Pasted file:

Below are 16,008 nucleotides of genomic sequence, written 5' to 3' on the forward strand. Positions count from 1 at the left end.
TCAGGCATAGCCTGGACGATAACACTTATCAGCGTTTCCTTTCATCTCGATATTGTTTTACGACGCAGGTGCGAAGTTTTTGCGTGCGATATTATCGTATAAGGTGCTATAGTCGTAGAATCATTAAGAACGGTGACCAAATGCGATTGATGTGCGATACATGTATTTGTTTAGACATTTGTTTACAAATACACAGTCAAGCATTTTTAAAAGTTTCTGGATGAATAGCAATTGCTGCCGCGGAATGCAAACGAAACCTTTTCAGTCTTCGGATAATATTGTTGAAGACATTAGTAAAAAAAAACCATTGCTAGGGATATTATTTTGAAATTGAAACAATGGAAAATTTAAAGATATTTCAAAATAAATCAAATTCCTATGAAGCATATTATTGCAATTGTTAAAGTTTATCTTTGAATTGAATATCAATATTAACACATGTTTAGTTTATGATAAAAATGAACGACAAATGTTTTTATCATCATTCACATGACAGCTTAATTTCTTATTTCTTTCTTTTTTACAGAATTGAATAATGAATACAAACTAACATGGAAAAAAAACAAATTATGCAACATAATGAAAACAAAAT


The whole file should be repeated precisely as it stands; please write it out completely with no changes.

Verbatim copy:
Below are 16,008 nucleotides of genomic sequence, written 5' to 3' on the forward strand. Positions count from 1 at the left end.
TCAGGCATAGCCTGGACGATAACACTTATCAGCGTTTCCTTTCATCTCGATATTGTTTTACGACGCAGGTGCGAAGTTTTTGCGTGCGATATTATCGTATAAGGTGCTATAGTCGTAGAATCATTAAGAACGGTGACCAAATGCGATTGATGTGCGATACATGTATTTGTTTAGACATTTGTTTACAAATACACAGTCAAGCATTTTTAAAAGTTTCTGGATGAATAGCAATTGCTGCCGCGGAATGCAAACGAAACCTTTTCAGTCTTCGGATAATATTGTTGAAGACATTAGTAAAAAAAAACCATTGCTAGGGATATTATTTTGAAATTGAAACAATGGAAAATTTAAAGATATTTCAAAATAAATCAAATTCCTATGAAGCATATTATTGCAATTGTTAAAGTTTATCTTTGAATTGAATATCAATATTAACACATGTTTAGTTTATGATAAAAATGAACGACAAATGTTTTTATCATCATTCACATGACAGCTTAATTTCTTATTTCTTTCTTTTTTACAGAATTGAATAATGAATACAAACTAACATGGAAAAAAAACAAATTATGCAACATAATGAAAACAAAAT